The core and crucial power of humanity is not simple hope, rather it is the capacity for renewal that attends the inborn powers of imagination. Hope is reborn each time someone awakens to the genuine imagination of their own heart. Hope springs eternal as long as people can find a sense of mythic imagination that can create ways to
    hold the ends and beginnings together, even when things appear hopeless to most.

    Michael Meade Mosaicvoices.org US American storyteller, mythologist, ritualist, spokesman in the men's movement, author, The World Behind the World. Living at the Ends of Time, S. 63, Greenfire Press, 1st edition 28. April 2008



[Featuring the inauguration of Barack Obama – 20. January 2009]

  • Naive hope is general. The second layer of hope, deepened hope, is specific.
    To really enter the world, you usually have to lose your hopes. Once a person loses hope, the actual word for that is despair. In other words, you want leaders who have lost their initial hopes, who have survived their own despair because then once you go through that kind of darkness you find that second level or layer of hope which is not naive and not overly hopeful, but is more of a wise-
    ned and smartened hope, and it's a deeper hope that is not deterred by simple defeat.
    And my hope is that Obama's sense of hope is that second level of hope because given our difficulties, that's the
    kind of hope we're going to need.
    Audio interview with Michael Meade Mosaicvoices.org US American storyteller, mythologist, ritualist, spokesman in the men's movement, author, Conversations with Mosaic teachers, presented by the non-commercial US American media organization Na-
    tional Public Radio (NPR)
    , radio KUOW, February 2009


  • Little is to be expected from present-day governments, since these live and act according to a murderous code. Hope remains only in the most difficult task of all: to reconsider everything from the ground up, so as to shape a living so-
    ciety inside a dying society. Albert Camus (1913-1960) French Algeria-born French philosopher, journalist, author, Nobel lau-
    reate in literature, 1957, Neither Victims nor Executioners. An Ethic Superior to Murder, S. 49, 1946, Dwight Macdonald, July-Au-
    gust 1947
    , Wipf and Stock, 15. July 2008


  • Hope is a dimension of the spirit, an orientation of the heart. It transcends the world that is immediately experienced and is anchored somewhere beyond its horizon. Hope is a feeling that life and work have meaning. Hope is a state of mind. Hope, in this deep and powerful sense, is not the same as joy that things are going well, or willingness to invest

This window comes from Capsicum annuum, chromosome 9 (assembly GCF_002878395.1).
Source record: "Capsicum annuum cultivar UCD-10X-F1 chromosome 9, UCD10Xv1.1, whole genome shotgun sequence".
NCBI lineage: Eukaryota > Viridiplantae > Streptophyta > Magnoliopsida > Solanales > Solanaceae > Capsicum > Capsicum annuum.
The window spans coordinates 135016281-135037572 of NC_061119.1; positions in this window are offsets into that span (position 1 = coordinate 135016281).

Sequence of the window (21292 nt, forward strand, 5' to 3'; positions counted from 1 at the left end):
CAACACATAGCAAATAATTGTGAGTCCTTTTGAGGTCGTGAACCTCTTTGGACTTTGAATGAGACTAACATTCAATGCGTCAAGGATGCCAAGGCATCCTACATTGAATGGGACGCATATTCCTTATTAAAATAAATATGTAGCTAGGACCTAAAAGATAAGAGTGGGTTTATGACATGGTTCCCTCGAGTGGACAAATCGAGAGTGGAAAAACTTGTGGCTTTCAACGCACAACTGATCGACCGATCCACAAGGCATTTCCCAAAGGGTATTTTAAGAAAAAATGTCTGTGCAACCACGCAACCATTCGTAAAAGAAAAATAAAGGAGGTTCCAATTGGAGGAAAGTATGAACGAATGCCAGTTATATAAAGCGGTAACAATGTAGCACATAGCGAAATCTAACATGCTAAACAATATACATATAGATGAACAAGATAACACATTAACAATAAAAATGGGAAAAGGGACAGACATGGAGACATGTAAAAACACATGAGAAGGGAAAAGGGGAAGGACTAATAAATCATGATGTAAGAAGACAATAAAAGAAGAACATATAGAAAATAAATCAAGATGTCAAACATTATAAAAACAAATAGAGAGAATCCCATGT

in enterprises that are obviously heading for success, but rather an ability to work for something because it is good.
    Hope is not the conviction that something will turn out well but the certainty that something makes sense, regardl-
    ess of how it turns out. Vaclav Havel (1936-2011) Czech dissident, first postcommunist President of the Czech Republic (1993-2003) and during the Velvet Revolution (1989-1992), poet, playwright, essayist, cited in: Havel on Hope, presented by the Interaction Institute, 18. February 2011


  • Hope is paradoxical. It is neither passive waiting nor is it unrealistic forcing of circumstances that cannot occur. It is like the crouched tiger, which will jump only when the moment for jumping has come. Neither tired reformism nor pseudo-radical adventurism is an expression of hope. To hope means to be ready at every moment for that which is not
    yet born, and yet not become desperate if there is no birth in our lifetime.
    There is no sense in hoping for that
    which already exists or for that which cannot be. Those whose hope is weak settle down for comfort or for violence;
    those whose hope is strong see and cherish all signs of new life and are ready every moment to help the birth of that
    which is ready to be born. Erich Fromm (1900-1980) German American social psychologist, psychoanalyst, humanist philo-
    sopher, author, essay The Revolution of Hope, Toward a Humanized Technology Vol. 38, Harper & Row, New York, 1968; American Mental Health Foundation, S. 9, 2010


  • Hope and fear: Fear is an enemy. We know this because when we are afraid, we react irrationally to things, we don't think through. Hope is an enemy, too, though. That sounds kind of wrong, doesn’t it? Everyone likes to have hope: Don’t give up hope. But, here’s the problem with hope: Hope also deludes. We need to have a cold eye. We have to